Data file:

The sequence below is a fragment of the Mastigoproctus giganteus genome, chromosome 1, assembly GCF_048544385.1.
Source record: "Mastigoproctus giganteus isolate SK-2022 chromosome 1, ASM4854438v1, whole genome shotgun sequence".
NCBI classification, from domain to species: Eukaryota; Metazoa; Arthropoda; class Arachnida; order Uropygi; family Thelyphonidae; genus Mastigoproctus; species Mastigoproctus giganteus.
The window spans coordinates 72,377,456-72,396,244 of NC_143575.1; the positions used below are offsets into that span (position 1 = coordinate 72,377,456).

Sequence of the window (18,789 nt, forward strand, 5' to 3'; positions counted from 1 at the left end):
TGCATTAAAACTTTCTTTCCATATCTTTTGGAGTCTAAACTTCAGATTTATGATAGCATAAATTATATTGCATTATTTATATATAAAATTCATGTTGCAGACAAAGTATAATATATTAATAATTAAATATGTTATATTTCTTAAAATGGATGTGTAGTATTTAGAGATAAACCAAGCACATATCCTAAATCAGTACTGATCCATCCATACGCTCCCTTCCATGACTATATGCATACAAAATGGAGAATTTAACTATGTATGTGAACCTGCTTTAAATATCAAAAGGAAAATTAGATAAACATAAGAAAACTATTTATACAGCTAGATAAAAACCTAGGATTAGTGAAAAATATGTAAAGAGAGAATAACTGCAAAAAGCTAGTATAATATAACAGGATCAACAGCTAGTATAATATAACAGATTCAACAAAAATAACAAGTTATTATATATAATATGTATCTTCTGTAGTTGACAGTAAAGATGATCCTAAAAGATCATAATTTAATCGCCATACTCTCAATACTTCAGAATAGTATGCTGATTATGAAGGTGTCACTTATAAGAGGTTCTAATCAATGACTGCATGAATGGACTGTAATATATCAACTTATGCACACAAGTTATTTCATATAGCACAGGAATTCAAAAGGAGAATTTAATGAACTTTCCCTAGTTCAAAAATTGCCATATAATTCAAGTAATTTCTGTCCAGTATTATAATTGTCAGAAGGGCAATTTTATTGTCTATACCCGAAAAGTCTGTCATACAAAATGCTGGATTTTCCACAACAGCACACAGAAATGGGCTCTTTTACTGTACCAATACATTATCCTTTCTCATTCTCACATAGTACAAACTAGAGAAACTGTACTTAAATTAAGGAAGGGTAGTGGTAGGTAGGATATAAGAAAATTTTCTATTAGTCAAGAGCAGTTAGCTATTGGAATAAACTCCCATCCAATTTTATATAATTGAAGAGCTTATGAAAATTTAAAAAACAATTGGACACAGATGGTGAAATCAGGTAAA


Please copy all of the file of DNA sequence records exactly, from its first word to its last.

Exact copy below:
The sequence below is a fragment of the Mastigoproctus giganteus genome, chromosome 1, assembly GCF_048544385.1.
Source record: "Mastigoproctus giganteus isolate SK-2022 chromosome 1, ASM4854438v1, whole genome shotgun sequence".
NCBI classification, from domain to species: Eukaryota; Metazoa; Arthropoda; class Arachnida; order Uropygi; family Thelyphonidae; genus Mastigoproctus; species Mastigoproctus giganteus.
The window spans coordinates 72,377,456-72,396,244 of NC_143575.1; the positions used below are offsets into that span (position 1 = coordinate 72,377,456).

Sequence of the window (18,789 nt, forward strand, 5' to 3'; positions counted from 1 at the left end):
TGCATTAAAACTTTCTTTCCATATCTTTTGGAGTCTAAACTTCAGATTTATGATAGCATAAATTATATTGCATTATTTATATATAAAATTCATGTTGCAGACAAAGTATAATATATTAATAATTAAATATGTTATATTTCTTAAAATGGATGTGTAGTATTTAGAGATAAACCAAGCACATATCCTAAATCAGTACTGATCCATCCATACGCTCCCTTCCATGACTATATGCATACAAAATGGAGAATTTAACTATGTATGTGAACCTGCTTTAAATATCAAAAGGAAAATTAGATAAACATAAGAAAACTATTTATACAGCTAGATAAAAACCTAGGATTAGTGAAAAATATGTAAAGAGAGAATAACTGCAAAAAGCTAGTATAATATAACAGGATCAACAGCTAGTATAATATAACAGATTCAACAAAAATAACAAGTTATTATATATAATATGTATCTTCTGTAGTTGACAGTAAAGATGATCCTAAAAGATCATAATTTAATCGCCATACTCTCAATACTTCAGAATAGTATGCTGATTATGAAGGTGTCACTTATAAGAGGTTCTAATCAATGACTGCATGAATGGACTGTAATATATCAACTTATGCACACAAGTTATTTCATATAGCACAGGAATTCAAAAGGAGAATTTAATGAACTTTCCCTAGTTCAAAAATTGCCATATAATTCAAGTAATTTCTGTCCAGTATTATAATTGTCAGAAGGGCAATTTTATTGTCTATACCCGAAAAGTCTGTCATACAAAATGCTGGATTTTCCACAACAGCACACAGAAATGGGCTCTTTTACTGTACCAATACATTATCCTTTCTCATTCTCACATAGTACAAACTAGAGAAACTGTACTTAAATTAAGGAAGGGTAGTGGTAGGTAGGATATAAGAAAATTTTCTATTAGTCAAGAGCAGTTAGCTATTGGAATAAACTCCCATCCAATTTTATATAATTGAAGAGCTTATGAAAATTTAAAAAACAATTGGACACAGATGGTGAAATCAGGTAAA